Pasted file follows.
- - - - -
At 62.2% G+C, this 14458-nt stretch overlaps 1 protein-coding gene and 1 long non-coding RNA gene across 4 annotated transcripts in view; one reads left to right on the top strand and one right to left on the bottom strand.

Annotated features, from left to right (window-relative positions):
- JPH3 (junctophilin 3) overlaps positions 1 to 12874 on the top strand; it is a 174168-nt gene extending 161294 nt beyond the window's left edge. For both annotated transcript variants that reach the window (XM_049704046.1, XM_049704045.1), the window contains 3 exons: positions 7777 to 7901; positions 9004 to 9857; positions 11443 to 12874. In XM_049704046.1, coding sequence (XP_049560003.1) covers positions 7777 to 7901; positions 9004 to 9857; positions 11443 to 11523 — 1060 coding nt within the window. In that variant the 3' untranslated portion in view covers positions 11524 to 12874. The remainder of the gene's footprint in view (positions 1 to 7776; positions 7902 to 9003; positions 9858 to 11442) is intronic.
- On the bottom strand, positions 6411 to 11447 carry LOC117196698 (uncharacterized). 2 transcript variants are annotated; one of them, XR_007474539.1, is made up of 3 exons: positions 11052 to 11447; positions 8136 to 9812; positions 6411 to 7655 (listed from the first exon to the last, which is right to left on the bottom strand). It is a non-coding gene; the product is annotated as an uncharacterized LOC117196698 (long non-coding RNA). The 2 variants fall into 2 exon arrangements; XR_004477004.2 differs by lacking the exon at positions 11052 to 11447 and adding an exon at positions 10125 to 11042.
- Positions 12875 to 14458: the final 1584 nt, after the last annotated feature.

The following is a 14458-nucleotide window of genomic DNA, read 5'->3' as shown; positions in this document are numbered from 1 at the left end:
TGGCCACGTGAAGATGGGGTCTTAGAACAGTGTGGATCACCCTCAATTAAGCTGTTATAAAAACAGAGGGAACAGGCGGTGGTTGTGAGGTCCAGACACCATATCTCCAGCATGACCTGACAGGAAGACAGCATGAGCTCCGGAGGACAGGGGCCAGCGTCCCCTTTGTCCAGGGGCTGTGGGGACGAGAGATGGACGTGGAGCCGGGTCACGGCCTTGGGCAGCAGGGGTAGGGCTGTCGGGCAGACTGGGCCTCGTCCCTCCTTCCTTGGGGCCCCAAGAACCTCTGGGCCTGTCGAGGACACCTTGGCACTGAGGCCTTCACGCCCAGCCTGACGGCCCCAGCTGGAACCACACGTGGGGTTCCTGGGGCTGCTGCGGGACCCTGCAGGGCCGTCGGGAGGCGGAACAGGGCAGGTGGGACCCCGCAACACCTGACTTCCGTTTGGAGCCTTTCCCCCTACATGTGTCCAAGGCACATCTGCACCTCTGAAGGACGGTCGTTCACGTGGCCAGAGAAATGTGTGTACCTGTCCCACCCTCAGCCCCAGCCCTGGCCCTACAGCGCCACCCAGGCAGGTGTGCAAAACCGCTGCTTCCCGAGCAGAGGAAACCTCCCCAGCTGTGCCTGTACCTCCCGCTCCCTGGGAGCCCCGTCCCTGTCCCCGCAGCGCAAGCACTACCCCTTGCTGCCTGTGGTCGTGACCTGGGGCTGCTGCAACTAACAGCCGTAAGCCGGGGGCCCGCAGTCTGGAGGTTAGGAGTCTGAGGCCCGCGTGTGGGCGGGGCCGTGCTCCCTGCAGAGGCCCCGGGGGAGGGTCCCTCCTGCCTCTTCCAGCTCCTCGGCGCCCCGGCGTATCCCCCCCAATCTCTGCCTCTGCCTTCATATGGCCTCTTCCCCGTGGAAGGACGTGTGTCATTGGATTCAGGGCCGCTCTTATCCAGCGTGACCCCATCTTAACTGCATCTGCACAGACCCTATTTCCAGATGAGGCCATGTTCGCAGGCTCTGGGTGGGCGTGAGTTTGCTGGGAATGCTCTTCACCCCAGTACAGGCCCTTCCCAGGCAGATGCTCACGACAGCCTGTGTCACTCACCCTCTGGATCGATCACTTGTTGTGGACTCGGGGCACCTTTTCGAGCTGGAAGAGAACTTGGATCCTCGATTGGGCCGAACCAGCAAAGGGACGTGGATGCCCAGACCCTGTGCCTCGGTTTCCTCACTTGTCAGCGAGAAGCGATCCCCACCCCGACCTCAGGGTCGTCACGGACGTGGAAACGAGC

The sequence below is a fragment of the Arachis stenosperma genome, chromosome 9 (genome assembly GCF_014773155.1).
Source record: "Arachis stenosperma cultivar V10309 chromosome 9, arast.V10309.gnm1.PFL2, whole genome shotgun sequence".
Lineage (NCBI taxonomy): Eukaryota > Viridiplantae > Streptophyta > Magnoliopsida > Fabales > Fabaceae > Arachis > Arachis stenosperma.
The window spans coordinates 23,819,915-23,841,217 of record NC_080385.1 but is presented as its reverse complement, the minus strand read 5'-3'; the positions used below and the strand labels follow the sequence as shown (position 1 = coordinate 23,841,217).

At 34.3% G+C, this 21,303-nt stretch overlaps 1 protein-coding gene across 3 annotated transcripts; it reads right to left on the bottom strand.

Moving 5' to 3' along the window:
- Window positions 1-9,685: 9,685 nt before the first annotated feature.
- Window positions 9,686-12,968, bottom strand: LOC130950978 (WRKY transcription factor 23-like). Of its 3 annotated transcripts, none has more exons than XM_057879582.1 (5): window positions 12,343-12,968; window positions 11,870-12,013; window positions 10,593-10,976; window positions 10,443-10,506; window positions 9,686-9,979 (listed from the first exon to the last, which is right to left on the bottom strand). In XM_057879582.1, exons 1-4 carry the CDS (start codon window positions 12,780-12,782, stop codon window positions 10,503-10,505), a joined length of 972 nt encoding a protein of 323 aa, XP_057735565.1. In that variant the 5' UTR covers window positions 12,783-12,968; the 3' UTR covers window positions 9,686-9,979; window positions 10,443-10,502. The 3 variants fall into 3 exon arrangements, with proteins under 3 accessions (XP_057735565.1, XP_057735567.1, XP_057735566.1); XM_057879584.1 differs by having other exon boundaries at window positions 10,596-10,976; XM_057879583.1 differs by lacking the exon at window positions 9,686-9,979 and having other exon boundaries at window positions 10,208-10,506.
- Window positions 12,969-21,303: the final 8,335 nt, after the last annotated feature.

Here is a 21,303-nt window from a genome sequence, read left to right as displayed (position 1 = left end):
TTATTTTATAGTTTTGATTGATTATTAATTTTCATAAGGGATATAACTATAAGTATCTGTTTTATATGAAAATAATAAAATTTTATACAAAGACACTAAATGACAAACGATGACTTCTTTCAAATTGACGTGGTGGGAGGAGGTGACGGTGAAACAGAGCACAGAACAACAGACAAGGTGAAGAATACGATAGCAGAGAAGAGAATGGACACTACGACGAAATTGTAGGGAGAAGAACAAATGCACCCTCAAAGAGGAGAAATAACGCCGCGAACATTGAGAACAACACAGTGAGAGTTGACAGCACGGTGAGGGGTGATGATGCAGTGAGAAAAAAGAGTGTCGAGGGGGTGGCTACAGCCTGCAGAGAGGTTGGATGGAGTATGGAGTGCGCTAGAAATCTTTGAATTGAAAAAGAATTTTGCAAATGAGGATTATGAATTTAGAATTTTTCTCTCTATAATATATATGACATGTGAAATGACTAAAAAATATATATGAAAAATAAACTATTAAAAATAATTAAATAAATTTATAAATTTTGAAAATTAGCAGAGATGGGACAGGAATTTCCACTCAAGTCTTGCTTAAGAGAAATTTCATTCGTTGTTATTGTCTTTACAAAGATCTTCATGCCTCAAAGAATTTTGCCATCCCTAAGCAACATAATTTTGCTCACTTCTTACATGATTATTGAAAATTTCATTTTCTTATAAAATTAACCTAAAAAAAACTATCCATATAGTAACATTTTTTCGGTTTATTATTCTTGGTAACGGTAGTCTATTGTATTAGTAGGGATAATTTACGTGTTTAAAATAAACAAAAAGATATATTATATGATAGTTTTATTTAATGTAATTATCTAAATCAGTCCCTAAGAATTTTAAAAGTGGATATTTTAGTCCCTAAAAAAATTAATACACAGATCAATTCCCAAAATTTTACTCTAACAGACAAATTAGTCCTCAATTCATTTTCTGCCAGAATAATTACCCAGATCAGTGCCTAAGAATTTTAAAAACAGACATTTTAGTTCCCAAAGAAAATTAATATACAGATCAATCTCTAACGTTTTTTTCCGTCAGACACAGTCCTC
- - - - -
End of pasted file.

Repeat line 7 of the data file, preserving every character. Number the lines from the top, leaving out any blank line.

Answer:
TGGCCACGTGAAGATGGGGTCTTAGAACAGTGTGGATCACCCTCAATTAAGCTGTTATAAAAACAGAGGGAACAGGCGGTGGTTGTGAGGTCCAGACACCATATCTCCAGCATGACCTGACAGGAAGACAGCATGAGCTCCGGAGGACAGGGGCCAGCGTCCCCTTTGTCCAGGGGCTGTGGGGACGAGAGATGGACGTGGAGCCGGGTCACGGCCTTGGGCAGCAGGGGTAGGGCTGTCGGGCAGACTGGGCCTCGTCCCTCCTTCCTTGGGGCCCCAAGAACCTCTGGGCCTGTCGAGGACACCTTGGCACTGAGGCCTTCACGCCCAGCCTGACGGCCCCAGCTGGAACCACACGTGGGGTTCCTGGGGCTGCTGCGGGACCCTGCAGGGCCGTCGGGAGGCGGAACAGGGCAGGTGGGACCCCGCAACACCTGACTTCCGTTTGGAGCCTTTCCCCCTACATGTGTCCAAGGCACATCTGCACCTCTGAAGGACGGTCGTTCACGTGGCCAGAGAAATGTGTGTACCTGTCCCACCCTCAGCCCCAGCCCTGGCCCTACAGCGCCACCCAGGCAGGTGTGCAAAACCGCTGCTTCCCGAGCAGAGGAAACCTCCCCAGCTGTGCCTGTACCTCCCGCTCCCTGGGAGCCCCGTCCCTGTCCCCGCAGCGCAAGCACTACCCCTTGCTGCCTGTGGTCGTGACCTGGGGCTGCTGCAACTAACAGCCGTAAGCCGGGGGCCCGCAGTCTGGAGGTTAGGAGTCTGAGGCCCGCGTGTGGGCGGGGCCGTGCTCCCTGCAGAGGCCCCGGGGGAGGGTCCCTCCTGCCTCTTCCAGCTCCTCGGCGCCCCGGCGTATCCCCCCCAATCTCTGCCTCTGCCTTCATATGGCCTCTTCCCCGTGGAAGGACGTGTGTCATTGGATTCAGGGCCGCTCTTATCCAGCGTGACCCCATCTTAACTGCATCTGCACAGACCCTATTTCCAGATGAGGCCATGTTCGCAGGCTCTGGGTGGGCGTGAGTTTGCTGGGAATGCTCTTCACCCCAGTACAGGCCCTTCCCAGGCAGATGCTCACGACAGCCTGTGTCACTCACCCTCTGGATCGATCACTTGTTGTGGACTCGGGGCACCTTTTCGAGCTGGAAGAGAACTTGGATCCTCGATTGGGCCGAACCAGCAAAGGGACGTGGATGCCCAGACCCTGTGCCTCGGTTTCCTCACTTGTCAGCGAGAAGCGATCCCCACCCCGACCTCAGGGTCGTCACGGACGTGGAAACGAGC